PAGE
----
The Washington Times Daily - - Sports -

state­ment re­leased by the team. “He is a strong re­bounder, tough de­fender, and a fierce com­peti­tor. His vet­eran lead­er­ship and post­sea­son ex­pe­ri­ence will be a pos­i­tive in­flu­ence in our locker room.”

There are ques­tions sur­round­ing the 6-foot-11 Brazil­ian cen­ter, mostly sur­round­ing his health. Nene had a can­cer scare in 2008, and took a med­i­cal leave of ab­sence from the team from Jan­uary through March of that year to re­ceive treat­ment.

Prior to that, Nene dealt with sev­eral sig­nif­i­cant knee in­juries dur­ing the 2005 sea­son, in­clud­ing a torn an­te­rior cru­ci­ate lig­a­ment, a sprained me­dial col­lat­eral lig­a­ment and a torn menis­cus.

Although the Nuggets last sea­son signed him to a five-year ex­ten­sion worth $67 mil­lion, league sources in­di­cated that the Nuggets weren’t com­pletely sold on Nene’s abil­ity to live up to his con­tract. But the Nuggets like the flex­i­bil­ity they will have with Mcgee, who will be­come a re­stricted free agent at the end of this sea­son.

A Wizards source who spoke on the con­di­tion of anonymity be­lieves that Nene, as­sum­ing he is able to re­main healthy, is an up­grade over Mcgee and is a much bet­ter longterm fit with Wall.

Dur­ing his nine-year NBA ca­reer, Nene has ca­reer av­er­ages of 12.4 points per game and 7.0 re­bounds. This sea­son, he is av­er­ag­ing 13.4 points and 7.4 re­bounds.

“An op­por­tu­nity al­ways presents it­self for guys in this league,” Wizards coach Randy Wittman told re­porters shortly be­fore the Wizards played the New Or­leans Hor­nets on Thurs­day.

Wittman was un­able to dis­cuss the de­tails prior to the game, but had to come up with a game plan that did not in­clude Young or Macgee. Turiaf was still out with a bro­ken hand.

“It’s an op­por­tu­nity for guys who maybe haven’t been in the ro­ta­tion be­fore, but guys are go­ing to have to step up,” Wittman said. “We’ve been in this sit­u­a­tion be­fore, whether it’s due to in­juries or trades. I’ve got con­fi­dence in the guys who are go­ing to play.”

When coach Ben Olsen trot­ted out the start­ing 11 for D.C. United’s sea­son opener Satur­day, it marked the first time his pre­ferred lineup had played to­gether out­side the prac­tice field. And it showed.

The touches seemed a bit off, and many a pass went awry. At­tempts to break down Sport­ing Kansas City’s 43-3 for­ma­tion went for naught. When the game’s first goal fi­nally came in sec­ond-half stop­page time, it was the vis­i­tors to the na­tion’s capital who claimed the tally and a 1-0 win.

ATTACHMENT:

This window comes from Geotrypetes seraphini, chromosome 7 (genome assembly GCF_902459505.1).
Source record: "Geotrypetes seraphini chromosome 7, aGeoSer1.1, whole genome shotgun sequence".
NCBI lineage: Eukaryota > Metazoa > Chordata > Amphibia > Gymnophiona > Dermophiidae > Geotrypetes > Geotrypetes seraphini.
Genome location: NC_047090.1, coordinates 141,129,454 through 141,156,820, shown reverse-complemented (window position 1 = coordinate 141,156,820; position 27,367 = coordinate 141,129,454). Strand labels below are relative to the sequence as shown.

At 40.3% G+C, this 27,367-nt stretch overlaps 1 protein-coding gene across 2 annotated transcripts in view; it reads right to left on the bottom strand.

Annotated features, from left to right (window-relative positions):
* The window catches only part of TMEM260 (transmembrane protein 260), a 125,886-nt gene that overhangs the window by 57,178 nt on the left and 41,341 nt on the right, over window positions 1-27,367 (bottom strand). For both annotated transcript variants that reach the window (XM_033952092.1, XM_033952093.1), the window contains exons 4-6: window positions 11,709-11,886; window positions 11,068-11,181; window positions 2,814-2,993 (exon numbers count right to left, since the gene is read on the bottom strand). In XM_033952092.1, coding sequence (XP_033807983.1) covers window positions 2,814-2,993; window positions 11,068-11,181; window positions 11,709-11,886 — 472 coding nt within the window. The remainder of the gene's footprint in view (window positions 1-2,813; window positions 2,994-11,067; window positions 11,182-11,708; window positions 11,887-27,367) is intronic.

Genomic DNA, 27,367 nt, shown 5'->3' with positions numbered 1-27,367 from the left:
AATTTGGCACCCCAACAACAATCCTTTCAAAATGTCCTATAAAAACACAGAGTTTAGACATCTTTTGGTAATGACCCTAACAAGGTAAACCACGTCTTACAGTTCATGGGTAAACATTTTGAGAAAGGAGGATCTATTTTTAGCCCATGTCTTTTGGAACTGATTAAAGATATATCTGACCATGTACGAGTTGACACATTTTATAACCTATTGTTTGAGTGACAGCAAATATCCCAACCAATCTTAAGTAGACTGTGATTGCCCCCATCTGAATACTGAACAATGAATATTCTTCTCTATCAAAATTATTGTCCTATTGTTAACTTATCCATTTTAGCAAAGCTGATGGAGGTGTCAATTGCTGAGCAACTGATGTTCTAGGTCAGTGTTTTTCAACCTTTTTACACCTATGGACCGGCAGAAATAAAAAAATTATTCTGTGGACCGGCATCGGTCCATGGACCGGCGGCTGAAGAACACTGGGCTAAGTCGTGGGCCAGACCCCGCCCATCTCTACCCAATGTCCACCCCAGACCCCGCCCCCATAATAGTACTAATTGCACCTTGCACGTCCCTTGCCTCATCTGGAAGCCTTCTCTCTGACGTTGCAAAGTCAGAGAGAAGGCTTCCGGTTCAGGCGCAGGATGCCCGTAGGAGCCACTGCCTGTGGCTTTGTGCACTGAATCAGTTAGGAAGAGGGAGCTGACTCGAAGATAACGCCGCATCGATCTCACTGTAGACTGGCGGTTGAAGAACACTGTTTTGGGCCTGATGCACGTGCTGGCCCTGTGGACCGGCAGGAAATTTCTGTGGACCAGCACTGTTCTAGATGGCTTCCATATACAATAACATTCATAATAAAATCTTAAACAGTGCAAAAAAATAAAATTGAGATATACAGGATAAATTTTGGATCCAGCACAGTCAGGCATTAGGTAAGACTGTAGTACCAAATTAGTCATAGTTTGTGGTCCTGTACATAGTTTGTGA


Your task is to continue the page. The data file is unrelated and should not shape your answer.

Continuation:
“We ob­vi­ously saw some things that we need to work on,” Olsen said. “That’s one of the good parts of hav­ing a game like that. You fi­nally see the team against an­other real team in a real game, and you can start to evaluate who you are and what you need to fix.”

Many fac­tors led to United not get­ting an op­por­tu­nity to test Olsen’s firstchoice lineup be­fore then.

Sev­eral play­ers weren’t signed un­til af­ter camp had opened, and striker Hamdi Sal­ihi, the team’s new des­ig­nated player, joined his team­mates less than three weeks be­fore the opener. Goal­keeper Bill Hamid and mid­fielder Perry Kitchen spent much of the pre­sea­son on U.S. un­der-23 na­tional team duty. Even Mother Na­ture seemed at odds with United’s prepa­ra­tions, as their fi­nal tuneup, an ex­hi­bi­tion against the Colum­bus Crew in Charleston, S.C., was rained out.

As a re­sult, the sense of un­der­stand­ing among the D.C. play­ers sim­ply isn’t there yet.

“We’ve just got to get on the same page as a whole team,” mid­fielder Chris Pon­tius said. “We have to move bet­ter off the ball and cre­ate more chances.”

Un­for­tu­nately for Olsen, it’ll be a while be­fore he has a full dis­posal of play­ers to choose from. Hamid and Kitchen have re­joined the U-23 na­tional team ahead of the Olympic qual­i­fy­ing tour­na­ment, which will be­gin Thurs­day in Nashville, Tenn., and con­clude April 2 in Kansas City, Kan.

The loss of Hamid is a sim­ple dilemma to rem­edy, with Olsen poised to plug ca­pa­ble sec­ond-year player Joe Wil­lis be­tween the posts. But Kitchen’s ab­sence is more prob­lem­atic, as it will stunt the fledg­ling rap­port be­tween the 20-year-old, who’s ad­just­ing to his hold­ing mid­field po­si­tion af­ter play­ing in the back most of last year, and Branko Boskovic, a play­maker just re­turn­ing to ac­tion af­ter tear­ing a knee lig­a­ment in April.

That goes with­out men­tion­ing the im­pos­ing matchup looming, as Kitchen’s re­place­ment will likely mark pro­lific English star David Beck­ham (15 as­sists last sea­son) when United visit the MLS Cup cham­pion Los An­ge­les Galaxy on Sun­day.

The lead­ing can­di­dates for that task are vet­eran Marcelo Saragosa and rookie Lance Roze­boom, two play­ers the front of­fice ac­quired in an­tic­i­pa­tion of Kitchen’s in­ter­na­tional ab­sences this sea­son.

“[Kitchen] is a big part of our group and we’re go­ing to miss him, but this year we have a group of 25 play­ers,” Boskovic said. “Any mo­ment, some­body can play.”

On the other hand, the new for­ward com­bi­na­tion of Dwayne De Rosario, the reign­ing league Most Valu­able Player, and Sal­ihi will get an­other chance to de­velop Sun­day. To Sal­ihi, it’s only a mat­ter of time be­fore the chem­istry he sees grow­ing in train­ing ev­ery day trans­lates to United’s matches.

“I saw this team, I saw these guys ev­ery day and I know we can play much, much bet­ter,” Sal­ihi said. “We have to be more pas­sion­ate, play the ball a lit­tle bit more and go into the at­tack to cre­ate chances with a clear idea.”

NOTE: United on Thurs­day for­mally an­nounced a lease ex­ten­sion with Events DC that will keep the club at RFK Sta­dium through the 2013 sea­son. Un­der the agree­ment, ca­pac­ity will be capped at 19,647 for league matches.

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